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Jonathan Wenk/Summit Entertainment, LLC.

Source Code

Movies | Despite an intriguing premise, it is difficult to suspend disbelief

Issue: "Clutching two, dropping four," April 23, 2011

The tagline reads "Make every second count," and this taut, entertaining 94-minute thriller lives up to the billing. Heavily dependent on deception and mystery to sustain viewer interest, though, Source Code is unlikely to bear more than one viewing.

Captain Colter Stevens (Jake Gyllenhaal) wakes up to find himself in the body of another man on a train near Chicago that explodes eight minutes later. Instead of dying with the other passengers, Stevens is transported to a cool, dark chamber where Captain Colleen Goodwin (Vera Farmiga) and Dr. Rutledge (Jeffrey Wright) inform him that the train exploded earlier that day. According to Goodwin and Rutledge, Stevens is part of an experimental military project that allows him to re-live the last eight minutes of a dead passenger's life over and over again so he can determine who set off a bomb on the train in time to prevent a threatened, larger dirty bomb from exploding in Chicago later that day.

With his memory of how he became involved in the project cloudy and his minders less than forthcoming, Stevens alternately searches for clues about his role in the operation while trying to solve the mystery of the bomb in his repeated eight-minute visits to the train.

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Although the film has an intriguing premise, its spotty description of the science behind its time-travel conceit generates as many questions as answers, making it difficult to suspend disbelief.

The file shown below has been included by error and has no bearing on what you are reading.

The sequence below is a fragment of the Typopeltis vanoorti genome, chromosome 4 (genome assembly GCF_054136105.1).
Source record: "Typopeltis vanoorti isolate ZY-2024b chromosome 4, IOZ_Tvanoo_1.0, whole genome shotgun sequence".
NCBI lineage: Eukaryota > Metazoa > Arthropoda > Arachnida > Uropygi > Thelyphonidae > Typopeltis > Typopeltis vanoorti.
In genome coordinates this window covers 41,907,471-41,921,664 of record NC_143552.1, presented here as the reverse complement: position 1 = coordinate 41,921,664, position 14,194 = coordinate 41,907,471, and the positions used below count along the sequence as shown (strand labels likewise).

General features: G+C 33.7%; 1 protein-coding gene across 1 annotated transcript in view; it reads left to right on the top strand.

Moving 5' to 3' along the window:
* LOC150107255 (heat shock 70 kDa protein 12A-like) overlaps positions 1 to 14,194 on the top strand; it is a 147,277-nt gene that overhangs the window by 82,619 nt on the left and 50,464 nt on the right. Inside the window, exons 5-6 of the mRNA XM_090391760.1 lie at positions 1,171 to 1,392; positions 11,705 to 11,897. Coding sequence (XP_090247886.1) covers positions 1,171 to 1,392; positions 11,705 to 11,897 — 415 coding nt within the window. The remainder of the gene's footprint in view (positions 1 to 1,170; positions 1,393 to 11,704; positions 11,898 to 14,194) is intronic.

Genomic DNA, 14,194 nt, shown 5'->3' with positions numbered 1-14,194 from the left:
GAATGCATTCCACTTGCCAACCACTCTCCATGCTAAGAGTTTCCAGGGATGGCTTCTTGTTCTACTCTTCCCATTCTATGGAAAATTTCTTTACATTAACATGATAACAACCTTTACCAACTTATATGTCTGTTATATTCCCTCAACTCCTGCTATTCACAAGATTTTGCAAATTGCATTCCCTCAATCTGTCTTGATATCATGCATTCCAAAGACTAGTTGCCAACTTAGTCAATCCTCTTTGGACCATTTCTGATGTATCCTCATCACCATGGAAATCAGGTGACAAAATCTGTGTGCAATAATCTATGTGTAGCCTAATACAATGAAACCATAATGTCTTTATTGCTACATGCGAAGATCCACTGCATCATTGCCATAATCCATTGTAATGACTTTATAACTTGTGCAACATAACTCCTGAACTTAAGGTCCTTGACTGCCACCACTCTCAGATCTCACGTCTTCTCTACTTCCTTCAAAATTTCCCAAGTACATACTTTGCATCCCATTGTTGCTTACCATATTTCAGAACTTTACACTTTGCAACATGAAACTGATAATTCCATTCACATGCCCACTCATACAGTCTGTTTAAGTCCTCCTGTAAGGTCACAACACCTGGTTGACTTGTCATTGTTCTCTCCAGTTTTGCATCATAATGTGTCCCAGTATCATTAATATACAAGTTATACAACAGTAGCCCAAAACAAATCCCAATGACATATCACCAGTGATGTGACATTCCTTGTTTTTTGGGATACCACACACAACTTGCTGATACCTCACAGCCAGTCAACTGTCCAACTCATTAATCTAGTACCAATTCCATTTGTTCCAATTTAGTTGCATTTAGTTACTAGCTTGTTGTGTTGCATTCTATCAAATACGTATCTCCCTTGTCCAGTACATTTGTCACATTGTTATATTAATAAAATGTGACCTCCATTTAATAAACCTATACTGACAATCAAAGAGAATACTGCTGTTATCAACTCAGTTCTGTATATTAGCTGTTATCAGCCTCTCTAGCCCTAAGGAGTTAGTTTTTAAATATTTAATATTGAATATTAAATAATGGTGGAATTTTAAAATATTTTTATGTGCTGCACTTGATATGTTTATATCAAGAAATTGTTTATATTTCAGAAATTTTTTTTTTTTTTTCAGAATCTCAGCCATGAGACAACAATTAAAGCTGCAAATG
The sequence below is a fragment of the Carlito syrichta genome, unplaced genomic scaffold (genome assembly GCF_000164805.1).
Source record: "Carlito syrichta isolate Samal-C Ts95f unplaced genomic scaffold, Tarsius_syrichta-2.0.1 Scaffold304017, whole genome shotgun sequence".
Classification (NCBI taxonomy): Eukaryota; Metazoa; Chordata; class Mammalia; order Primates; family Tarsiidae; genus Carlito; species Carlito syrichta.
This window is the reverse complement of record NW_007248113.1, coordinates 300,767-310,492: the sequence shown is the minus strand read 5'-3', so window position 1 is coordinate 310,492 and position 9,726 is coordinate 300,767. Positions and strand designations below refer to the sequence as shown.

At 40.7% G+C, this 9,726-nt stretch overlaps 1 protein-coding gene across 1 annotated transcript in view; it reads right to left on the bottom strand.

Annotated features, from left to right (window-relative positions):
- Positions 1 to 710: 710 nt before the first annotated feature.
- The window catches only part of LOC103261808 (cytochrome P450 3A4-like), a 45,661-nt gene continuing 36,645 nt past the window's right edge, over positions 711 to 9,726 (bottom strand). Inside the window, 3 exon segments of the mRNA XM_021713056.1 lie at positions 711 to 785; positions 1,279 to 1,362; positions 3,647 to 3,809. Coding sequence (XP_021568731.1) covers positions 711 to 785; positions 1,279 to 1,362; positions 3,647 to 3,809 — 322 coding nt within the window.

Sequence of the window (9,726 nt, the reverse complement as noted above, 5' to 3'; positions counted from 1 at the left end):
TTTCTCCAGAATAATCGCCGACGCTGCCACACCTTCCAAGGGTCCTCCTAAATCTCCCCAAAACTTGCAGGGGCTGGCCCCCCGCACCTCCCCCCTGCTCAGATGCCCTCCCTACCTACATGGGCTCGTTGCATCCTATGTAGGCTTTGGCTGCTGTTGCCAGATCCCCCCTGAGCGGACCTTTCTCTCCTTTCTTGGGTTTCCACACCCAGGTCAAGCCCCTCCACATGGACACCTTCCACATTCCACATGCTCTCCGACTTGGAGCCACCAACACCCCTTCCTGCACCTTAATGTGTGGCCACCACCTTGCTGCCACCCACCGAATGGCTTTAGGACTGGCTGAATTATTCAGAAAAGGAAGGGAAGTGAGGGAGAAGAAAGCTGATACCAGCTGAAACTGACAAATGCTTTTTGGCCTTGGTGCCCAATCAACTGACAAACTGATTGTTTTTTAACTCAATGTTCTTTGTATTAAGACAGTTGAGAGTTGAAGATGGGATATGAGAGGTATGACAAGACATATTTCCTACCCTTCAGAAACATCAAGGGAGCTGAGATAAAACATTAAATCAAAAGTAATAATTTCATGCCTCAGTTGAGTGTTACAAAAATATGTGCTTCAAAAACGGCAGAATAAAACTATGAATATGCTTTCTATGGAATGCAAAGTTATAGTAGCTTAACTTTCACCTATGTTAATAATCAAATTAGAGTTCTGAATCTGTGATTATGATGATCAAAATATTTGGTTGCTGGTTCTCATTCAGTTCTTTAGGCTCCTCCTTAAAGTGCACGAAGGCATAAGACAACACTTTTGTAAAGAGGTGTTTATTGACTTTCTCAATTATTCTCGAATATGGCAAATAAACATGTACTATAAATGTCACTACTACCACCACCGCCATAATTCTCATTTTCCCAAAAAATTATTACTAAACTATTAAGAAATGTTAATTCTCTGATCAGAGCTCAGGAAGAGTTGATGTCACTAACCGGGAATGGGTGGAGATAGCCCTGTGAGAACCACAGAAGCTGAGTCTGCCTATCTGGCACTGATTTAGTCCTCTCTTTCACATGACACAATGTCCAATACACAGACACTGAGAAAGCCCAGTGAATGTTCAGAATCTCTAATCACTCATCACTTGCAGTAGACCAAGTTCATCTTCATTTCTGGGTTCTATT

Far more grounded is Gyllenhaal's earnest and relatable performance as the noble soldier trying both to serve his country and to do the right thing. As the doomed friend of the man formerly in possession of Stevens' surrogate body, Michelle Monaghan has little to do besides being pretty and winsome, but she excels at both.

Source Code earns a PG-13 rating for strong language and violence. Though the plot is engaging enough if you mind your step around some of its more gaping holes, take away the mystery of a first-time viewing, and there is little incentive to waste any more seconds navigating this film.
-Michael Leaser is editor of FilmGrace and an associate of The Clapham Group

Michael Leaser
Michael Leaser

Michael is editor of FilmGrace and an associate of The Clapham Group.


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